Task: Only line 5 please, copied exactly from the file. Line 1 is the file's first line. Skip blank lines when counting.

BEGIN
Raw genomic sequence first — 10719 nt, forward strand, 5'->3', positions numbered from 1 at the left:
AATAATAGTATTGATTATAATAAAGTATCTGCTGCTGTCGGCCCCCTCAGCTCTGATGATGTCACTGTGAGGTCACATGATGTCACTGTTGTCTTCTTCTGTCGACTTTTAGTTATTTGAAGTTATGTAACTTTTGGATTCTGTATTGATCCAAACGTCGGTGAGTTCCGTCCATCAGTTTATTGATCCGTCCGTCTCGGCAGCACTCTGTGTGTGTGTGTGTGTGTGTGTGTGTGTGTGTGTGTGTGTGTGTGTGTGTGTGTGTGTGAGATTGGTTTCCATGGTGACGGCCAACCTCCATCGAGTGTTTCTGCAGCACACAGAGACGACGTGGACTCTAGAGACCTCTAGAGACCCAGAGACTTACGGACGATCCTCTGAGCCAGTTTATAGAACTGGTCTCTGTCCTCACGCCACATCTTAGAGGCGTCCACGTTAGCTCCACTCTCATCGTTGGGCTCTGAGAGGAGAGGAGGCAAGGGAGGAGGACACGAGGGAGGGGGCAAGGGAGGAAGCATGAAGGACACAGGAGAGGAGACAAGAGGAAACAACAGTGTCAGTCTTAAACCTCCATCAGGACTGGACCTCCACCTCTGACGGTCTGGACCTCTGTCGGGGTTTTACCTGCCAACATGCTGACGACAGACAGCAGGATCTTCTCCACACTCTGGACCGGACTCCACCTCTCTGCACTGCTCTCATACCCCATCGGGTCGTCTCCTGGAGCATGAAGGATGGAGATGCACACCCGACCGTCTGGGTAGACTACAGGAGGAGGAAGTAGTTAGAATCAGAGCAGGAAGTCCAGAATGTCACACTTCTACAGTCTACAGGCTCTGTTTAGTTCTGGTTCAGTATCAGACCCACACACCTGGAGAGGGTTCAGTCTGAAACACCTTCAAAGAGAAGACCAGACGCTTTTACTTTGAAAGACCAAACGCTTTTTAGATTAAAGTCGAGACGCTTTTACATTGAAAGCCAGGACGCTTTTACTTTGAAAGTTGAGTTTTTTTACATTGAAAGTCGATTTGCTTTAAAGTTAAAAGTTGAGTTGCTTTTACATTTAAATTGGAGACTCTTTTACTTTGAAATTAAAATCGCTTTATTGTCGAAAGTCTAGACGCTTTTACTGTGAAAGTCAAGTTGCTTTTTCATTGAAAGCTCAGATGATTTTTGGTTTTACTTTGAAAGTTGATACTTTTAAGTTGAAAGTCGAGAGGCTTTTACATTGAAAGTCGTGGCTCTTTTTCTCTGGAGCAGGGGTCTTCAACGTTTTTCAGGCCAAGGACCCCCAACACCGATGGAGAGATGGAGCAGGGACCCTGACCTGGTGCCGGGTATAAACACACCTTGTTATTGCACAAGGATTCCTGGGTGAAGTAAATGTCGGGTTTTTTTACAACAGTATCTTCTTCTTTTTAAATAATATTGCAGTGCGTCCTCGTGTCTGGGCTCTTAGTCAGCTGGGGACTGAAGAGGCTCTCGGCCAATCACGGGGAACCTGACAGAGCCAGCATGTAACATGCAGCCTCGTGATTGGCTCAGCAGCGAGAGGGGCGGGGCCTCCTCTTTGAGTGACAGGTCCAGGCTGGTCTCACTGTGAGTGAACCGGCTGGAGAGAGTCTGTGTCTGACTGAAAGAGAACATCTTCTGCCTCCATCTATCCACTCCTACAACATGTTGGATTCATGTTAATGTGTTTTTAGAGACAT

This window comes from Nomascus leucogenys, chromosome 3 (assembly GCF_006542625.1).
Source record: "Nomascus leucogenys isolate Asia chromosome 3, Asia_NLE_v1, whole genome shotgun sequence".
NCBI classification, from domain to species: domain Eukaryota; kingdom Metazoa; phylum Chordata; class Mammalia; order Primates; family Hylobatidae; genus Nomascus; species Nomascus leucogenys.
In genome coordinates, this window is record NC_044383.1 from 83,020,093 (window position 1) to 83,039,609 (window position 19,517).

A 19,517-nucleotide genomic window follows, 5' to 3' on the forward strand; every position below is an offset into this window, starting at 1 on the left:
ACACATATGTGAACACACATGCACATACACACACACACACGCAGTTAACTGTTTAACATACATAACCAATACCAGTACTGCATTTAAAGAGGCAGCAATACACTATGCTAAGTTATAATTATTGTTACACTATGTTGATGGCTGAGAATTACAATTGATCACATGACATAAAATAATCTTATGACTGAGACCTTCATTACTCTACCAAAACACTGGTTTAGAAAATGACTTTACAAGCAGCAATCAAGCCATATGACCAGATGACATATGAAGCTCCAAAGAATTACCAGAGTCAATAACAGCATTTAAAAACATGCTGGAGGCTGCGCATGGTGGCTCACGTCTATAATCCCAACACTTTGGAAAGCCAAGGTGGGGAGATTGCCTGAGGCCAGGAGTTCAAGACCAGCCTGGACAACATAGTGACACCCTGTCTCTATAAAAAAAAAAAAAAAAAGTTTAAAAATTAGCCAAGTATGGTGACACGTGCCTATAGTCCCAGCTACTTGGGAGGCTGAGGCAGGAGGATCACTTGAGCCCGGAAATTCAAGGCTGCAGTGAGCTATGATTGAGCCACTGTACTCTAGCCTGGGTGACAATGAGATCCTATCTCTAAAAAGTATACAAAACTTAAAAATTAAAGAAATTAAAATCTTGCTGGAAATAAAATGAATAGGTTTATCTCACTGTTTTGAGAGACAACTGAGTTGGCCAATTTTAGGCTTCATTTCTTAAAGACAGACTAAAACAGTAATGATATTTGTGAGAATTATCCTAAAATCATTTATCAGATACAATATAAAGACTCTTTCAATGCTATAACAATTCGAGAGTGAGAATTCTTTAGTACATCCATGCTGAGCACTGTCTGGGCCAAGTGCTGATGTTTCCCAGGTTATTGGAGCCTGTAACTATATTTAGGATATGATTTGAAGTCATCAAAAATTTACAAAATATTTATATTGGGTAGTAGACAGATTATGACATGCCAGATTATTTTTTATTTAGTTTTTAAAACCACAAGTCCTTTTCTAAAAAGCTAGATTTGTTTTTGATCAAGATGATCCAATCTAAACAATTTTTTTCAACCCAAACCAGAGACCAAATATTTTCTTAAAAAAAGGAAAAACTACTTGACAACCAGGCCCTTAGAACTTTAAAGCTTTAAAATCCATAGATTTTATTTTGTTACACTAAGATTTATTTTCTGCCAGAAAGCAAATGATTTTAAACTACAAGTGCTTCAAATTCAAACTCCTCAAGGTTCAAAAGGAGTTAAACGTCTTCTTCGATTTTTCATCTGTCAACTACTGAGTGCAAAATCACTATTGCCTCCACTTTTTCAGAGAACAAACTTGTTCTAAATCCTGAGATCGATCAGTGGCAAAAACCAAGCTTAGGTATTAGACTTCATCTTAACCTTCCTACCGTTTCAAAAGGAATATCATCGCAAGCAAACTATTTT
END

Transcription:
NCBI classification, from domain to species: domain Eukaryota; kingdom Metazoa; phylum Chordata; class Mammalia; order Primates; family Hylobatidae; genus Nomascus; species Nomascus leucogenys.